Second, you have made an assertion with not a shred of evidence. I specifically pointed out on John 1.18, for example, that the reading there supporting identifying Jesus with God was known to writers long before Constantine’s supposed rape of the text. P66, which predates Constantine’s “rape” by over a century supports theos in v.18. P75 which dates slightly later than p66 (late second/early third century) also reads “theos” … The text was not corrupted because of Constantine. For more on P66 and P75 (introduction and Greek text see Philip Comfort and David Barrett’s The Text of the Earliest New Testament Manuscripts: New and Complete Transcriptions and Photographs, pp. 376-389 and pp. 501-506, 567-569).

    There is no textual issue in Jn 1.1 and a host of other places so to appeal to Constantine is rather weak.

    Bobby Valentine

  4. Josh J. Says:


    I know your post is on the NT, but your comment at the end about Jewish monotheists (and the fact that you are a Hebrew scholar) make me want to ask the question: What do you think about the “two powers in heaven” idea that Michael Heiser and others put forward about Jesus, using OT texts and linking those to the New?


  5. withalliamgod Says:

    Thank you so much.

    Bishop of Antioch’s, Ignatius (ca. 30-107 A.D), Letter To Ephesians, chapter 1, he wrote “Being the followers of God, and stirring up yourselves by the blood of God, ye have perfectly accomplished the work which was beseeming to you.”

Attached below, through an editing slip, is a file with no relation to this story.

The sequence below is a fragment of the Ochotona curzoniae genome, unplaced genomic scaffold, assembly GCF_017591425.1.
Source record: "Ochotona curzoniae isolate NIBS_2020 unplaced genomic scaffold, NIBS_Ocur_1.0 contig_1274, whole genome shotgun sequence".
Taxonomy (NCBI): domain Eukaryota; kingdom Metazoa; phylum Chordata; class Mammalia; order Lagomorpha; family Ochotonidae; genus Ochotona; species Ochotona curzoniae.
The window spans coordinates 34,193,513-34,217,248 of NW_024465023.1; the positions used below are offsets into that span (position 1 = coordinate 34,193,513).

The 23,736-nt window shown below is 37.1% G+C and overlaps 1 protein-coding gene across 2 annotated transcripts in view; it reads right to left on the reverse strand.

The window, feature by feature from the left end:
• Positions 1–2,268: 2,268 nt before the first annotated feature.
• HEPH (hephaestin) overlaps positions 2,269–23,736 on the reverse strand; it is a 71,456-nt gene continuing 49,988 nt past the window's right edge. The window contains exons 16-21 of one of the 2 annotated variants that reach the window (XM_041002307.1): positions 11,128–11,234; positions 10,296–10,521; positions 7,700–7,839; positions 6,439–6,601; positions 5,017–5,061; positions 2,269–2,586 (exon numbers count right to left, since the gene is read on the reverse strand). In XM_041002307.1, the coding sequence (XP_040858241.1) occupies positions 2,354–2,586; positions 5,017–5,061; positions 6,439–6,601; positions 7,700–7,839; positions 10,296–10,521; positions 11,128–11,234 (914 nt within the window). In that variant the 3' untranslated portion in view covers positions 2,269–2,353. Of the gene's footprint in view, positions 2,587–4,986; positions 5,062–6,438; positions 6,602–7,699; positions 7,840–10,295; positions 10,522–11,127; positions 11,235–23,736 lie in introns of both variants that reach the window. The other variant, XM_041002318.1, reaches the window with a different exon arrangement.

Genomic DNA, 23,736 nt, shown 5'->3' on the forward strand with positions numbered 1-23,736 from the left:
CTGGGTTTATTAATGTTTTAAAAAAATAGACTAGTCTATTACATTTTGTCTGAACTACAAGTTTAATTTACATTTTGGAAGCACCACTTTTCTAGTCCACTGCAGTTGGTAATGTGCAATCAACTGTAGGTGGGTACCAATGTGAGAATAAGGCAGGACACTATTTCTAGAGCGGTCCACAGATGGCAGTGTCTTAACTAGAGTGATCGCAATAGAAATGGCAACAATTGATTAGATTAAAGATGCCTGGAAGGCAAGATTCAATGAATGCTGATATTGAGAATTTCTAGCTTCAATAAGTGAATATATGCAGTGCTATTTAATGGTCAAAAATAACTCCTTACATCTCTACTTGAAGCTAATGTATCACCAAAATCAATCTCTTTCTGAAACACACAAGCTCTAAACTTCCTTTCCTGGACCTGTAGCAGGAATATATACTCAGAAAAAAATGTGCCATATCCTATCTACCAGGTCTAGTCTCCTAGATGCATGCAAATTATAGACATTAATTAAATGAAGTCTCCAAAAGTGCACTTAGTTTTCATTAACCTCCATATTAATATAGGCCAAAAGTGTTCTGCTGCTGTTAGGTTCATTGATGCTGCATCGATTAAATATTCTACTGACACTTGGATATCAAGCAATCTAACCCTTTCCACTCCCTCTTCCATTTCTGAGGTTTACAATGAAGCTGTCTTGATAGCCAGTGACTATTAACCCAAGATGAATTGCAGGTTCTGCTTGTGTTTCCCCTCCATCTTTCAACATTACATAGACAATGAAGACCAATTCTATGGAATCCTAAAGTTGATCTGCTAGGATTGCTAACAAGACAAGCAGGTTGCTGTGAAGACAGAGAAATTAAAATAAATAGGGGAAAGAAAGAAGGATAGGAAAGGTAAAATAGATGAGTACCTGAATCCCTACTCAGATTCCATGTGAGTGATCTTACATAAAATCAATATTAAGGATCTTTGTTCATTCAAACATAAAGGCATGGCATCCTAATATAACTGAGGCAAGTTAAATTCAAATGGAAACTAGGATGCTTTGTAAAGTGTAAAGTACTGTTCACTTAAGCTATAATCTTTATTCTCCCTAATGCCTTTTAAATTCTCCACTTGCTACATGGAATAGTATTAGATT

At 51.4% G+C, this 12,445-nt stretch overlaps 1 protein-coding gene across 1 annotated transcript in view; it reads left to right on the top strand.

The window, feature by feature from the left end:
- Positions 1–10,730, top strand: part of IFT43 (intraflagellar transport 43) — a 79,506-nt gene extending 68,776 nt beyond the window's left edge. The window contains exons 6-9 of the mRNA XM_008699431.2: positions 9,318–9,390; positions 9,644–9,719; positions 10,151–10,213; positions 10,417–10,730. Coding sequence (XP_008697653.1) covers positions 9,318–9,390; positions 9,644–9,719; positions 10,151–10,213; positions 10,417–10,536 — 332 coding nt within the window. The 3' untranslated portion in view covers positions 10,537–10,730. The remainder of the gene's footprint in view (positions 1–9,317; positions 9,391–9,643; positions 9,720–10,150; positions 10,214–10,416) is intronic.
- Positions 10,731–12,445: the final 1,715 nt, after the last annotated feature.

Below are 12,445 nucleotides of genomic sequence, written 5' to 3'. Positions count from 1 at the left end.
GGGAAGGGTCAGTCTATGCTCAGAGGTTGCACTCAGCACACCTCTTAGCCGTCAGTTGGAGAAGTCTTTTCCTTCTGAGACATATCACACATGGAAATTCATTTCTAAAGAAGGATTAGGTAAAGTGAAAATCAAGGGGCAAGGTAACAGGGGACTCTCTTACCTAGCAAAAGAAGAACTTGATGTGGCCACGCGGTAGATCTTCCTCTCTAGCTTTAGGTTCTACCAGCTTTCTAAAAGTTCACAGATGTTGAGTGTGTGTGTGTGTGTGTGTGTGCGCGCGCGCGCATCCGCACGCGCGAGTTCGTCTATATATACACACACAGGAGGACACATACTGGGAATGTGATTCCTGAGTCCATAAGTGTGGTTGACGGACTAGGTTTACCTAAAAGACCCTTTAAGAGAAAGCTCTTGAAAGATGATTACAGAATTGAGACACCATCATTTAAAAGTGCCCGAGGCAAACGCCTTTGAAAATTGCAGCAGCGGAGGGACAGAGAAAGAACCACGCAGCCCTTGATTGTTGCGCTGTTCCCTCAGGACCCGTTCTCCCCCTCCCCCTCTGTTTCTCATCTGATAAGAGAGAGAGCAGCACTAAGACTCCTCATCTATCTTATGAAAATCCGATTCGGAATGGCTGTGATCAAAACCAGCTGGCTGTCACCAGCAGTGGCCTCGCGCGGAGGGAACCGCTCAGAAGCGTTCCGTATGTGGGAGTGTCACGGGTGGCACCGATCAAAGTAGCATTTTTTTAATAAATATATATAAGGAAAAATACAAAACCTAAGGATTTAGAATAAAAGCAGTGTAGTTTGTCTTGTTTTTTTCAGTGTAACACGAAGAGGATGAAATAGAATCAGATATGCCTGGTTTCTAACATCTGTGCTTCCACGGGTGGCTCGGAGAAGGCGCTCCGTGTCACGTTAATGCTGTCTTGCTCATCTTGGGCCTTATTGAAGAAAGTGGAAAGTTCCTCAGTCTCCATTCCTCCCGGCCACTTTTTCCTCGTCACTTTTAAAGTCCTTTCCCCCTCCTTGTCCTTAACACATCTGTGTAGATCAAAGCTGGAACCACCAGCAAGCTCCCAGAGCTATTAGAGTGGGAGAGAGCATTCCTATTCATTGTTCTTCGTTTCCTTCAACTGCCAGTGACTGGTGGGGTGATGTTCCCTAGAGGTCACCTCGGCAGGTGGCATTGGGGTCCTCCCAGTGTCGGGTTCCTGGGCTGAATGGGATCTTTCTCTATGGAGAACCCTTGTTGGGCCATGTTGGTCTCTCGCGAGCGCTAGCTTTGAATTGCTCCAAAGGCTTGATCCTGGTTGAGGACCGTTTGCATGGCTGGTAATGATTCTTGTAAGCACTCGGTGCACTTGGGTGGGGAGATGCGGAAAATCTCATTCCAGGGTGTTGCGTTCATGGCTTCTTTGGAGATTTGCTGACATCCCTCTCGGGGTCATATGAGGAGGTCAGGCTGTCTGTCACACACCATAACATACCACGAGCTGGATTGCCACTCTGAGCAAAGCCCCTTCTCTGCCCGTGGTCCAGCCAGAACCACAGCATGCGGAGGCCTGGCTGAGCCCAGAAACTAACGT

Once again thank you so much 😀

  6. Gil Says:

    The text which in recent years has come to be a source of great joy for me is the boldness of Jesus in Mark 12.

    It is in the broader context of the passage. It begans with his interaction with the Sadducees. It ends with a question directed to all, but the Pharisees primarily, who stepped up (Matthew 22:33-46) to take their turn, after the Sadducees, at Jesus.

    Jesus quotes the Shema, so much and for so long the tout of self-proclaimed monotheists and the denigration of accused polytheists. Those who read into this quotation by Jesus as his resounding stamp of endorsement seem as (He said of the Sadducees) “mistaken, not knowing the Scriptures” and “badly mistaken” as the Jews who Jesus was addressing.

    Indeed, their stunned silence to his question reflects a similar cluelessness as that of the scribe who parroted safely the accepted doctrine of Sadducees, Pharisees and scribes alike.

    What was it that was so stunning about Jesus’ question? It was that he had just taken and reiterated in their hearing the much revered Shema on, “God is one” with its disturbing plural forms (as one rabbi has stated) simply ignored by the Jews.

    Then, he posits for them a question from another equally disturbing reading from the Psalms involving this Lord and that Lord. Nobody answered his question. Jesus did not answer it for them, but left for them and us to discern and understand as to just who is Jesus.

  7. Norman L. Bales Says:

    I’m a little bit late in discovering this post, but I want you to know that it is a blessing to me in my study.